BMI & Fertility
Body mass index (BMI) is a number calculated from your weight and height that roughly correlates to the percentage of your total weight that comes from fat (as opposed to muscle, bone, or organs). The higher a person's BMI, the higher the percentage of fat in his or her body. If your BMI is under 18.5, you might be underweight. Between 18.5 and 24.9, you are in the normal BMI range for your height. A BMI over 25 is considered overweight, and over 30 is considered obese.
How Does BMI Affect Fertility?
At Shady Grove Fertility, patients must have a BMI of less than 40 before initiating an in vitro fertilization (IVF) cycle and a BMI less than 44 before initiating intrauterine insemination (IUI) cycles. These parameters are important because there are numerous potential complications for overweight women trying to get pregnant including:
- Lower response to medication used to regulate or initiate ovulation.
- Greater need for carefully titrated dosing of medication, especially in patients with polycystic ovaries (PCO).
- Greater frequency of over-response and the risk of over-stimulation and/or multiple pregnancies in response to medications used to induce ovulation. And if a multiple pregnancy is conceived, there are greater obstetrical complications in patients with excessive BMI than in multiple pregnancies in patients with a normal BMI.
- More complicated IVF cycles (besides those complications listed above) including :
- Fewer eggs retrieved
- Greater technical difficulty retrieving eggs with greater risk of bleeding or injury
- Greater difficulty with embryo transfer in visualizing the uterus and accomplishing the embryo transfer effectively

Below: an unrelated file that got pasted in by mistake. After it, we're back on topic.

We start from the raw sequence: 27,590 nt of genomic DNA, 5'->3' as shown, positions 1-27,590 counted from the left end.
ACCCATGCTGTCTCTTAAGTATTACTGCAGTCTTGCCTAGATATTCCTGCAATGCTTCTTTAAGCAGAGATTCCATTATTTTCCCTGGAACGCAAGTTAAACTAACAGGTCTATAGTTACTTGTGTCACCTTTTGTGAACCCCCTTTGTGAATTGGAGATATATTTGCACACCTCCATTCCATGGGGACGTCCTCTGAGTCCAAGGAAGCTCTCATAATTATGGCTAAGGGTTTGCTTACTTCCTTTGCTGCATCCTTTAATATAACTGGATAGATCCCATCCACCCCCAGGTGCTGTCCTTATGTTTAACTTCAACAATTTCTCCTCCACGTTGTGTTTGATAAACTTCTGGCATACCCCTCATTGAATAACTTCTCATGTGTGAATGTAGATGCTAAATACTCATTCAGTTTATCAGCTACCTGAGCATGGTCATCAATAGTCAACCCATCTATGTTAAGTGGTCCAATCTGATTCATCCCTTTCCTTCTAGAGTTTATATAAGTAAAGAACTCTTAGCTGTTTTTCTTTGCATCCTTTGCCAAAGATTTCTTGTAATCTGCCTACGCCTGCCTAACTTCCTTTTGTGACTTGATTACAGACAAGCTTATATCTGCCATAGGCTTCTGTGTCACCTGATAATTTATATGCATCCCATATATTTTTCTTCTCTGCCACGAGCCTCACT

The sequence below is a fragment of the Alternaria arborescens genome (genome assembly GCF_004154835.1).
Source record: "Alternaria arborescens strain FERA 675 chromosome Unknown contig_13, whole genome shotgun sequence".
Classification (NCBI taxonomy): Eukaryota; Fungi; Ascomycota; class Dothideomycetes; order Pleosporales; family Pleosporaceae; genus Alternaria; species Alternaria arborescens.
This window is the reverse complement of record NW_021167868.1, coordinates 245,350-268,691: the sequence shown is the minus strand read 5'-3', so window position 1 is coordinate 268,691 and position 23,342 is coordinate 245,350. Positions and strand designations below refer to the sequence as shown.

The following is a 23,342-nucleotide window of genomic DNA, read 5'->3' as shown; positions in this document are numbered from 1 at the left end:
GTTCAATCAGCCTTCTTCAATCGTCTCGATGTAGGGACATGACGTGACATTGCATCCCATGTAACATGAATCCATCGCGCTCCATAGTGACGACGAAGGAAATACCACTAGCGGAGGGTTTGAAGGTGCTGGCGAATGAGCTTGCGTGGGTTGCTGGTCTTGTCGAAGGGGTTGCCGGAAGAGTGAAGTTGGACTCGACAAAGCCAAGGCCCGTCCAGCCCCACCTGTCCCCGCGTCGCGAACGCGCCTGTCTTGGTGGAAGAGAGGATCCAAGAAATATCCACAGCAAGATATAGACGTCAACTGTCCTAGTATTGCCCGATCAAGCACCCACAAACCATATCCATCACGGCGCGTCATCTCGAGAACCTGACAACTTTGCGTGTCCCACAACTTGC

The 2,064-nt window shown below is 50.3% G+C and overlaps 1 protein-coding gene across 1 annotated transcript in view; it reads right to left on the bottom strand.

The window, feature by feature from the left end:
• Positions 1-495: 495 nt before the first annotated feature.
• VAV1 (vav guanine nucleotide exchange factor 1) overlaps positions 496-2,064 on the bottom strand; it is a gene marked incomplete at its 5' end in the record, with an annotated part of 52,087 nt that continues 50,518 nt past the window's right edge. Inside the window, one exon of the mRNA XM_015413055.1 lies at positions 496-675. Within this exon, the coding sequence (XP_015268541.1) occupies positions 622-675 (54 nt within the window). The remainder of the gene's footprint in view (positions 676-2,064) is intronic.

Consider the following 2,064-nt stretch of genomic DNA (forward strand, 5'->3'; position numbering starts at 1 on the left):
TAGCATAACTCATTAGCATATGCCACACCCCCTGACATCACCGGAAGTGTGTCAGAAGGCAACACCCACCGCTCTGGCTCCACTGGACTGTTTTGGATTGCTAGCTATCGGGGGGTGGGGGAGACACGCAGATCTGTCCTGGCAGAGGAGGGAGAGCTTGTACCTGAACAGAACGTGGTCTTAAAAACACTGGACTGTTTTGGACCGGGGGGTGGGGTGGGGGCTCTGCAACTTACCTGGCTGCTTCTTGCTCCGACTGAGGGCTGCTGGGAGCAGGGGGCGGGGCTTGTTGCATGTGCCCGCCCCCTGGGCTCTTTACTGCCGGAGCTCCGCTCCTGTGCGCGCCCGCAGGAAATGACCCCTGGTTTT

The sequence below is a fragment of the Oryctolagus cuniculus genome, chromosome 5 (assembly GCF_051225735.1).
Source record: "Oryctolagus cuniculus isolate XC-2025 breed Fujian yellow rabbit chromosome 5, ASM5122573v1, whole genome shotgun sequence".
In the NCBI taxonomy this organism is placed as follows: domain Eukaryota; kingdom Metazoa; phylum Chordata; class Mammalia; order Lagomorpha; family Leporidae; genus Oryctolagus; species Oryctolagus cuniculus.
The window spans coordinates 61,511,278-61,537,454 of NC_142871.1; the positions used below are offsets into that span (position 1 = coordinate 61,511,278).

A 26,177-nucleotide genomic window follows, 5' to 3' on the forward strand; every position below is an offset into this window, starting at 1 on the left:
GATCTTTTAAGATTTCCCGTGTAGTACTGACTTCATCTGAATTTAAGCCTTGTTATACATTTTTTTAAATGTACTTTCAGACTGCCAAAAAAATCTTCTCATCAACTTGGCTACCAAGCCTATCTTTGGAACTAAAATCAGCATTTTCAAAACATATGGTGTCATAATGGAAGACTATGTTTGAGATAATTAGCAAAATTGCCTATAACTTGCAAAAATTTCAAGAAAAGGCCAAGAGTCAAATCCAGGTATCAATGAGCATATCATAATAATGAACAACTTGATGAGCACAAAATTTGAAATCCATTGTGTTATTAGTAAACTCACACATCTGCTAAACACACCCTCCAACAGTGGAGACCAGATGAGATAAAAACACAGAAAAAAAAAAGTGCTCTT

- Lower embryo implantation rates
- Lower IVF success rates
Maintaining a Healthy Weight
There is a strong correlation between a woman’s BMI and her fertility potential. While not every woman who is underweight or overweight will have difficulty conceiving, there are many who do. For a woman’s reproductive system to function properly, a healthy amount of fat needs to be present. Women who are underweight lack the appropriate amount of fat needed for reproduction, causing their bodies to ovulate infrequently or not at all. Even the smallest weight gain can help restart the reproductive system.
Overweight women can experience insulin resistance, which makes managing a healthy weight difficult. Unbalanced insulin levels may cause the ovaries to produce an excess amount of male hormones and stop releasing eggs, which makes conception challenging. It’s important not to forget about your partner. Overweight men have shown to have abnormal semen, which may attribute to low sperm count and low sperm motility (movement).
Your SGF physician will discuss with you the importance of your weight as part of the overall review of your medical records and history. We will use this information and, when necessary, we will have a discussion on the serious impact of being underweight or overweight on your general health as well as your fertility care. We will encourage, or, as necessary, require a program of weight loss combining dietary modification as well as an exercise program prior to embarking on fertility therapy and conception.
Medical Contribution by Stephen J. Greenhouse, M.D., In Memoriam, 2018.